The Asia-Pacific region was on track to achieve the Millennium Development Goal of halving the prevalence of extreme poverty by 2015, but recent dramatic rises in the price of rice and other staples have pushed millions of people back into hunger and poverty. This indicates that the region's food supply system is more fragile and imbalanced than what was previously believed. Proximate causes of the rise in staple prices can be found in market forces such as export restrictions and rising energy prices but the ultimate causes are policies that have led to under-investment in agricultural research and emergency mitigation. Large numbers of people in the Asia-Pacific were already undernourished prior to the recent price rises, relying on monotonous diets dominated by a few staples. Pushed into reducing their dietary diversity even further, many more millions are now suffering from hunger and deteriorating health. The most fundamental food crisis in the Asia-Pacific is one of poor diets, and this affects the obese just as much as the undernourished. The solution lies in a food system that focuses on producing balanced diets, developing safe production practices, increasing food supplies by reducing losses, and investing in the research that make it all happen. Improving food systems is a fundamental community expectation and can be a matter of government survival, but if the urgency to improve food supplies overrides improving diets, the long-term impact on national health will be severe. Proactive policies, regional responses, and more integrated scientific approaches are needed.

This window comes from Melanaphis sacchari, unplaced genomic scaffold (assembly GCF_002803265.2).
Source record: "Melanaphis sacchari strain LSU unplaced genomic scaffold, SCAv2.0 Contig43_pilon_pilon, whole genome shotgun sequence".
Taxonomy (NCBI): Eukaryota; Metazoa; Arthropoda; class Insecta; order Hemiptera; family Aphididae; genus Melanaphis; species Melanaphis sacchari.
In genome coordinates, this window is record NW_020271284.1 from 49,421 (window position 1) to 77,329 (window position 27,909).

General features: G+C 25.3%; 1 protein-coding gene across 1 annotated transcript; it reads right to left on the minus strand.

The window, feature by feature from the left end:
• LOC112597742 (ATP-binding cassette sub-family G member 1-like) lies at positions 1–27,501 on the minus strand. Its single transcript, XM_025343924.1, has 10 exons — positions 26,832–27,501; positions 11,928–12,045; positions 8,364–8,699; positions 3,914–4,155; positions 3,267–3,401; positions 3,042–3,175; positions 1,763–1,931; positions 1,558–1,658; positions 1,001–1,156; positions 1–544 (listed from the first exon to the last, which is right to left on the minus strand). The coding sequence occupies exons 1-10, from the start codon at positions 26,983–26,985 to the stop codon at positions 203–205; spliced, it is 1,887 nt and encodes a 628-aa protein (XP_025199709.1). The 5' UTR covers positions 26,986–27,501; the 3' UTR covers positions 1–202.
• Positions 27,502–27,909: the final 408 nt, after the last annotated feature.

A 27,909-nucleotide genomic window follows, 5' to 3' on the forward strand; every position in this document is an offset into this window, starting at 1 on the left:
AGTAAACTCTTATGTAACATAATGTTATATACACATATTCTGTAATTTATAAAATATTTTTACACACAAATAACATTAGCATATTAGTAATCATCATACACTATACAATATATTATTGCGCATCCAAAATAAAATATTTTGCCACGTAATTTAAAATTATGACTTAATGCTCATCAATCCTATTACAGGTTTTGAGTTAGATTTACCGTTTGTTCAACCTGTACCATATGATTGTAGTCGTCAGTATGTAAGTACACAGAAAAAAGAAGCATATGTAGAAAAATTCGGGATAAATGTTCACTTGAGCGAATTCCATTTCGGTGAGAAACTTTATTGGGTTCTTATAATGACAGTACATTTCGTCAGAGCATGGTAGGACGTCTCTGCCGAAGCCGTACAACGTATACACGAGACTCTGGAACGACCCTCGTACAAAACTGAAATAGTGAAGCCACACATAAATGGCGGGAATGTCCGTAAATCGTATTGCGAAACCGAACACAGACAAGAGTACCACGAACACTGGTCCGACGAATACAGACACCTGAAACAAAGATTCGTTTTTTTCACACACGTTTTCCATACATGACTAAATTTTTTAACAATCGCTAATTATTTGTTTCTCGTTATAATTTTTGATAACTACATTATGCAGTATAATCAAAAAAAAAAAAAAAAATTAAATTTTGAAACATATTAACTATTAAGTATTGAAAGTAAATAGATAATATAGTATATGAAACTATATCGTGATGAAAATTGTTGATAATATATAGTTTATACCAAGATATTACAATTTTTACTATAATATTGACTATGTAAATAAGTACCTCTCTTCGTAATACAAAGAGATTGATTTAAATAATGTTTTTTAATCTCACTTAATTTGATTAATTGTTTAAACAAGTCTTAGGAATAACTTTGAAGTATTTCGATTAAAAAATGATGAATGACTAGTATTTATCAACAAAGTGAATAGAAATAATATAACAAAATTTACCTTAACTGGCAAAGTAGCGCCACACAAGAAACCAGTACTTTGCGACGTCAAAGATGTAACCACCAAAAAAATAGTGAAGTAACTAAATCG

Full Text

Published Version
Open DOI Link

Get access to 115M+ research papers

Discover from 40M+ Open access, 2M+ Pre-prints, 9.5M Topics and 32K+ Journals.

Sign Up Now! It's FREE